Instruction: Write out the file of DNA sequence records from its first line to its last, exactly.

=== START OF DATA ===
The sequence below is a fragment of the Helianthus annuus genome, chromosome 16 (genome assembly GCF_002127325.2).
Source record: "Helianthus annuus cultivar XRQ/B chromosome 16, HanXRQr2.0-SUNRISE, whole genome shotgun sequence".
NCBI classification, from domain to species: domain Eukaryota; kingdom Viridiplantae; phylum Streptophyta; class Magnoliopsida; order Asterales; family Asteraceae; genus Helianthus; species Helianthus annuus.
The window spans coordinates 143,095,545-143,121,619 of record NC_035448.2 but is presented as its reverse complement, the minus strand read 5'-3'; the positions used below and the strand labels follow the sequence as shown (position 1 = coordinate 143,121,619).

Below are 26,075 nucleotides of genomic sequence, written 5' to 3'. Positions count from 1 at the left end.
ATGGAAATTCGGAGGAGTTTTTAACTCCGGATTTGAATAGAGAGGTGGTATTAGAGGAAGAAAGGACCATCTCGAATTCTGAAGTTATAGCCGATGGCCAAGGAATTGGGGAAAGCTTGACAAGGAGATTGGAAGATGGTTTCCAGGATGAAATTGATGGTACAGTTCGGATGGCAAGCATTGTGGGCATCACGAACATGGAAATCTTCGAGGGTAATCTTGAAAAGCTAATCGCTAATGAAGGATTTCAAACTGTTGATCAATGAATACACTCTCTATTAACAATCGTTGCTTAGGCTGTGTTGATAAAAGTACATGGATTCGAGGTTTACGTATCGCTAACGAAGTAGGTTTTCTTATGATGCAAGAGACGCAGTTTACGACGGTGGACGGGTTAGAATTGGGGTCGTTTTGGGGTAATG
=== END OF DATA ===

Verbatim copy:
The sequence below is a fragment of the Helianthus annuus genome, chromosome 16 (genome assembly GCF_002127325.2).
Source record: "Helianthus annuus cultivar XRQ/B chromosome 16, HanXRQr2.0-SUNRISE, whole genome shotgun sequence".
NCBI classification, from domain to species: domain Eukaryota; kingdom Viridiplantae; phylum Streptophyta; class Magnoliopsida; order Asterales; family Asteraceae; genus Helianthus; species Helianthus annuus.
The window spans coordinates 143,095,545-143,121,619 of record NC_035448.2 but is presented as its reverse complement, the minus strand read 5'-3'; the positions used below and the strand labels follow the sequence as shown (position 1 = coordinate 143,121,619).

Below are 26,075 nucleotides of genomic sequence, written 5' to 3'. Positions count from 1 at the left end.
ATGGAAATTCGGAGGAGTTTTTAACTCCGGATTTGAATAGAGAGGTGGTATTAGAGGAAGAAAGGACCATCTCGAATTCTGAAGTTATAGCCGATGGCCAAGGAATTGGGGAAAGCTTGACAAGGAGATTGGAAGATGGTTTCCAGGATGAAATTGATGGTACAGTTCGGATGGCAAGCATTGTGGGCATCACGAACATGGAAATCTTCGAGGGTAATCTTGAAAAGCTAATCGCTAATGAAGGATTTCAAACTGTTGATCAATGAATACACTCTCTATTAACAATCGTTGCTTAGGCTGTGTTGATAAAAGTACATGGATTCGAGGTTTACGTATCGCTAACGAAGTAGGTTTTCTTATGATGCAAGAGACGCAGTTTACGACGGTGGACGGGTTAGAATTGGGGTCGTTTTGGGGTAATG